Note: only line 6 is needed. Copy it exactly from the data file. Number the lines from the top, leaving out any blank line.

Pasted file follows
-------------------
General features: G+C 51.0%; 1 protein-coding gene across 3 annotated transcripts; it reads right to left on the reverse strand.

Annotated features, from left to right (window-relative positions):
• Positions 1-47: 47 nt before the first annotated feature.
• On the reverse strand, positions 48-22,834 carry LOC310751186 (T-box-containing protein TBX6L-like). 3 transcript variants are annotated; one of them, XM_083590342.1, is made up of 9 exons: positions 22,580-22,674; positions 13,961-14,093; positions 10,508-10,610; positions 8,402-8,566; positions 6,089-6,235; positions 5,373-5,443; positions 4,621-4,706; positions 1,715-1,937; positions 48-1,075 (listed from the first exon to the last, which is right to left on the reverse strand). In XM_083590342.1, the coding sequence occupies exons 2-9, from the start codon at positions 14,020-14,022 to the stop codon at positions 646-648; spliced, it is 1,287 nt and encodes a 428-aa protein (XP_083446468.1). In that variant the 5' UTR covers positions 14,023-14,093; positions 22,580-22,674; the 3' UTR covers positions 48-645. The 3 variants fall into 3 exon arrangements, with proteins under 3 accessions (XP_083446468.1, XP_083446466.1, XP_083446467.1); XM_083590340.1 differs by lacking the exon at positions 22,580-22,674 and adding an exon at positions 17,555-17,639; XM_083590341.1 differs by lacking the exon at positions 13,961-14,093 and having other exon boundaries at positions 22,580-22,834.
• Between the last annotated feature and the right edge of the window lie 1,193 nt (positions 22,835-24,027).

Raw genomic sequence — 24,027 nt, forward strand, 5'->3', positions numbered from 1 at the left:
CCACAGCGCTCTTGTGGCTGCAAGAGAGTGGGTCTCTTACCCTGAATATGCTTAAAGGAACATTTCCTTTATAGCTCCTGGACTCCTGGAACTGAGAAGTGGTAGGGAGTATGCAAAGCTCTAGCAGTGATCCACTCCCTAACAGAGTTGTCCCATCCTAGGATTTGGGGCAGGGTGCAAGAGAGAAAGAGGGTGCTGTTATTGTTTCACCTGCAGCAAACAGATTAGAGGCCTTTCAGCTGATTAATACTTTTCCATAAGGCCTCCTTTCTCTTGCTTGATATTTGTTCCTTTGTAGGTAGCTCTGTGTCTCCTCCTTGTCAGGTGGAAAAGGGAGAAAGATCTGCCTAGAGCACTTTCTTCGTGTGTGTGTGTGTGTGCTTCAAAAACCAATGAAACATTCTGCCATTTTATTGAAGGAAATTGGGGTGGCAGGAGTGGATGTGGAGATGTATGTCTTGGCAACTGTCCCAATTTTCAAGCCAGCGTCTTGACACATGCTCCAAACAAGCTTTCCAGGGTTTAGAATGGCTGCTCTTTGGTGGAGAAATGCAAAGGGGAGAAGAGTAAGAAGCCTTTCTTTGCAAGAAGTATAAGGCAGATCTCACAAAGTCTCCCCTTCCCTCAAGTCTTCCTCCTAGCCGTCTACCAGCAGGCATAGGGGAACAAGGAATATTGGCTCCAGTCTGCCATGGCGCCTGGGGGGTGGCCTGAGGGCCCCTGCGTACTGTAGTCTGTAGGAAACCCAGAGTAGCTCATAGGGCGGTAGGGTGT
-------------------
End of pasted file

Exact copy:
Raw genomic sequence — 24,027 nt, forward strand, 5'->3', positions numbered from 1 at the left: